Chestnut Indian Maiden glass removal

Discussion in 'Wood and Canvas' started by Graham, May 28, 2017.

  1. Graham

    Graham Enthusiastic about Wooden Canoes

    Have an old cedar canvas canoe that had the fiberglass treatment many years ago. Is there a best place to start with removing the glass? Just slice into it at one end and start with heat and a dull edge? Is heat the only recommended assist? The inside appears to be quite original and in reasonably good shape. Interesting slat seats and a single very thin thwart.
    Thanks for any advice.



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    Tnic likes this.
  2. Dave Osborn

    Dave Osborn LIFE MEMBER

    Here are a couple of YouTube videos.....




    It's a matter of getting a glass edge and working to remove it. Sometimes it pulls off in sheets. Sometimes it means working square inch by square inch with a heat gun. Putty knife, chisel, and pliers are the basic tools.
    I've never tries soaking a canoe prior to glass removal, but some say that a waterlogged canoe will give up its glass when heated, causing steam to help release the grip.
    Once the glass is removed, go back with heat to remove the residual resin. I find that a "pull type" scraper works best for that.
     
    Kathryn Klos and MGC like this.
  3. OP
    OP
    Graham

    Graham Enthusiastic about Wooden Canoes

    Thanks Dave - that's exactly what I was hoping for in order to start on a perfectly waterproof canoe. Could be a long process ahead. My non-WCHA neighbors say they like it the way it is :)
    The wet steaming idea sounds like a good one if it's going to be reluctant. And the pull scraper too.
    Nice big photo display on the new site setup. Great!
     
  4. MGC

    MGC Paddlephile

    I can see where they are coming from...it does look pretty good.....but ignore the voice of reason and carry on! That will be a really nice boat when it's repaired.
    I've always had good luck starting to pull the glass loose from the edge of the planking, so under where the gunwales are currently covering. Start by taking the outside rails off. I use a sharpened narrow flat bladed putty knife to get started and to remove any remaining resin. Take care not to gouge the planking if you choose to do that.
    Resin that may be trapped between planking can be picked out with an Exacto knife (the back of the blade) or the back of a locking knife.
    Enjoy!
     
  5. Andre Cloutier

    Andre Cloutier Firestarter

    Went to look at this one back in the winter, the owner was very vague and couldnt tell me if he used polyester or epoxy. After a better look, its got more epoxy on it that you could ever imagine. I passed on it since i figured it would be best to replank it. Daves advice is mostly for polyester saturated glass, ive done a bunch and they are not too bad, but epoxy is another story. Dont feel bad taking the rails off, they arent original and they have drips all over them! Nice boat though, shame he 'improved' it.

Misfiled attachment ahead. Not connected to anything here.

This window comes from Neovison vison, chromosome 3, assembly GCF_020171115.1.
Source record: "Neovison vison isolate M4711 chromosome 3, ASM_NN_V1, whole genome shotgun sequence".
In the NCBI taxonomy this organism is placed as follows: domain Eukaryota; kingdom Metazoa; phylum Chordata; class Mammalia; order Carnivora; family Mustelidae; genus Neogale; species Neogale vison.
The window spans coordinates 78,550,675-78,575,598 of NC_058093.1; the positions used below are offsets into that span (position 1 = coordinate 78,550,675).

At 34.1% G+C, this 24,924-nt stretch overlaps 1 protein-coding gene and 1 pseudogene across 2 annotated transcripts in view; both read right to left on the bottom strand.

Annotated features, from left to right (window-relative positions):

6. OP
    OP
    Graham

    Graham Enthusiastic about Wooden Canoes

    Hi Andre, I wondered if you'd seen this one, as it had been available for some time, and the owner had become much more flexible on price (probably lots of fiberglass feedback). But it sounds like a lot of patience may get the stuff off, so I'm willing to try, and am in no hurry. He got it from a Ducks Unlimited auction, and said it was already glassed, but it leaked, and he added a second layer. I'll update on how it comes along. I'm sure I'll never want to see glass again.
     
  7. OP
    OP
    Graham

    Graham Enthusiastic about Wooden Canoes

    Had a few hours this afternoon, so took a deep breathe and started in. Thanks for the advice MGC and Dave, it's coming along just fine. I didn't take the outwales off because they were glassed on by the outer layer. I'll take them off next.
    There are two full glass coats. The top one comes off the base one without much heat. But the bottom one needs more heat to get it to let go - probably because there is so much material for it to go through.
    Shouldn't take too long at this rate... that's a relief. defiber.jpg.jpg
     
  8. MGC

    MGC Paddlephile

    The removal is usually pretty quick...the cleanup and finishing could drag on and make you question your judgement. You'll swear that you will never tackle one with glass again until the next "good one" comes along that needs to be saved..
    This hobby is one for folks that can ignore their better instincts as well as their spouse/partners complaints about all of the canoes in the garage, back yard, under the shed, in the basement friends barn etc.....
     
  9. Andre Cloutier

    Andre Cloutier Firestarter

    How's that glass pulling going? Glad I passed, this turned up. 60 or 61 Peterborough Iroquois , chestnut maiden branded as a Pete. Stripped too many glass boats in the past, wasn't up to the task!
     

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  10. OP
    OP
    Graham

    Graham Enthusiastic about Wooden Canoes

    That's a nice one, and in great shape. I'm just back from a Velo Quebec bike tour in La Beauce, so I haven't had time to make more progress. But I'll get back on it this week. It's a little more than half stripped now, and the planks appear to be in good shape. The smell of hot resin is turning out to be less than pleasant.
    The Beauce is nice... a lot of wide but very shallow rivers in that part of the province. Need a flat bottom canoe there...
     

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